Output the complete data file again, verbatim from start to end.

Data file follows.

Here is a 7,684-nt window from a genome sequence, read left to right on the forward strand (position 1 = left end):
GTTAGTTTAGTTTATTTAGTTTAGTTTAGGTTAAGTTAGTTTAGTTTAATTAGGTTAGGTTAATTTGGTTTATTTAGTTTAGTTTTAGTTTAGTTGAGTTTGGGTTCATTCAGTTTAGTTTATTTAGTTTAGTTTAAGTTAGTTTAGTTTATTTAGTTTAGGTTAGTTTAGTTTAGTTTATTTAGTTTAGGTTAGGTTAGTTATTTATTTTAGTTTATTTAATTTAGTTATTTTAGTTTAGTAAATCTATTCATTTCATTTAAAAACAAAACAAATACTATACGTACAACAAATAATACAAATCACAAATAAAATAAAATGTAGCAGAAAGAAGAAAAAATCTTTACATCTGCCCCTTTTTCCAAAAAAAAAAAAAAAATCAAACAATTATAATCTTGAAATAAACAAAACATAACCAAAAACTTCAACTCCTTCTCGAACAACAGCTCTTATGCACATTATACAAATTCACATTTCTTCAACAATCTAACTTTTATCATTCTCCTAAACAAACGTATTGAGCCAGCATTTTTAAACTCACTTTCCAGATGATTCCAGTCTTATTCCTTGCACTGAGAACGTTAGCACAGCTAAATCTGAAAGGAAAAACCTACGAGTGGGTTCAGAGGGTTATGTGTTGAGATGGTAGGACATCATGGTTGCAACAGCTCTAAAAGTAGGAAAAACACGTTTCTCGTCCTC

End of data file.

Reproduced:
Here is a 7,684-nt window from a genome sequence, read left to right on the forward strand (position 1 = left end):
GTTAGTTTAGTTTATTTAGTTTAGTTTAGGTTAAGTTAGTTTAGTTTAATTAGGTTAGGTTAATTTGGTTTATTTAGTTTAGTTTTAGTTTAGTTGAGTTTGGGTTCATTCAGTTTAGTTTATTTAGTTTAGTTTAAGTTAGTTTAGTTTATTTAGTTTAGGTTAGTTTAGTTTAGTTTATTTAGTTTAGGTTAGGTTAGTTATTTATTTTAGTTTATTTAATTTAGTTATTTTAGTTTAGTAAATCTATTCATTTCATTTAAAAACAAAACAAATACTATACGTACAACAAATAATACAAATCACAAATAAAATAAAATGTAGCAGAAAGAAGAAAAAATCTTTACATCTGCCCCTTTTTCCAAAAAAAAAAAAAAAATCAAACAATTATAATCTTGAAATAAACAAAACATAACCAAAAACTTCAACTCCTTCTCGAACAACAGCTCTTATGCACATTATACAAATTCACATTTCTTCAACAATCTAACTTTTATCATTCTCCTAAACAAACGTATTGAGCCAGCATTTTTAAACTCACTTTCCAGATGATTCCAGTCTTATTCCTTGCACTGAGAACGTTAGCACAGCTAAATCTGAAAGGAAAAACCTACGAGTGGGTTCAGAGGGTTATGTGTTGAGATGGTAGGACATCATGGTTGCAACAGCTCTAAAAGTAGGAAAAACACGTTTCTCGTCCTC